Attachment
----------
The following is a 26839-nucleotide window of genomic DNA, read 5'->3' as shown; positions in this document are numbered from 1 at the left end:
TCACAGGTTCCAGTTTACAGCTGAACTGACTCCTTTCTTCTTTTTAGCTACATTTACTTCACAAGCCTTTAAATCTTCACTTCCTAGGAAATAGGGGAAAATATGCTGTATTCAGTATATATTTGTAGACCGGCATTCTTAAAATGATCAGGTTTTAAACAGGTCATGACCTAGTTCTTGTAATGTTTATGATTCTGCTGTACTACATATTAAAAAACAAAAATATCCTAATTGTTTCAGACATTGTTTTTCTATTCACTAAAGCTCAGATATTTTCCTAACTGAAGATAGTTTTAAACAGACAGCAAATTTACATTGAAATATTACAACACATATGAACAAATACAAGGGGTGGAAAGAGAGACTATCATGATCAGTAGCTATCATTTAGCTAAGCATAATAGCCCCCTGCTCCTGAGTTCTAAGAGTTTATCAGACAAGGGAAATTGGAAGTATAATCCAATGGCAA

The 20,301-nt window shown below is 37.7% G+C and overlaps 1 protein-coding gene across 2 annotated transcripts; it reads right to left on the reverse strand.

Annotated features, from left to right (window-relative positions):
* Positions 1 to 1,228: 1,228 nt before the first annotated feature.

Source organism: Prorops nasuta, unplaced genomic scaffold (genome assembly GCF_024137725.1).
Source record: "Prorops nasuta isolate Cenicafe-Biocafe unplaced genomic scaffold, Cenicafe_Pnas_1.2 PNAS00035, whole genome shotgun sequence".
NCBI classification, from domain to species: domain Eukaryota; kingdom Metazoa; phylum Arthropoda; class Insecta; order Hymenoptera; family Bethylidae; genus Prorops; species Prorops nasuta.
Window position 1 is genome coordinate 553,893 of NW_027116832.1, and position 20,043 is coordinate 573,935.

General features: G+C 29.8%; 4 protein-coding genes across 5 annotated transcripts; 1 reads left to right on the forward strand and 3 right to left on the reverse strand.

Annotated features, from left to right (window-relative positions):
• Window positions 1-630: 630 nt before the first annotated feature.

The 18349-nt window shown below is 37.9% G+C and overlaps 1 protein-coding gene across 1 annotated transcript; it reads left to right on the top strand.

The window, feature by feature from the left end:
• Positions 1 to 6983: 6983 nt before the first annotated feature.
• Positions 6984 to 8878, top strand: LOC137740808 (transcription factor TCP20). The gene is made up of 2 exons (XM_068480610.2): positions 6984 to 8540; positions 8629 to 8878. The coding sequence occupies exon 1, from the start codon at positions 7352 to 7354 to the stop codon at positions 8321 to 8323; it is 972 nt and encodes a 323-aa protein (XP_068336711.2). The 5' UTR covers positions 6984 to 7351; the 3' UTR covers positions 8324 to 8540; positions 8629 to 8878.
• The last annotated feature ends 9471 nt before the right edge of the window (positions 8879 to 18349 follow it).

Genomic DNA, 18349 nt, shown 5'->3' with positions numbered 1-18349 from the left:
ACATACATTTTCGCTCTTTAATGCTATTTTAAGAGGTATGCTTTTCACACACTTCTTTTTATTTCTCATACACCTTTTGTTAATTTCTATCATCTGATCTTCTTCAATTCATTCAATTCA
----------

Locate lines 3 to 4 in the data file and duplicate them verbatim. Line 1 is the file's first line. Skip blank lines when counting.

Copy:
The 20,301-nt window shown below is 37.7% G+C and overlaps 1 protein-coding gene across 2 annotated transcripts; it reads right to left on the reverse strand.

Annotated features, from left to right (window-relative positions):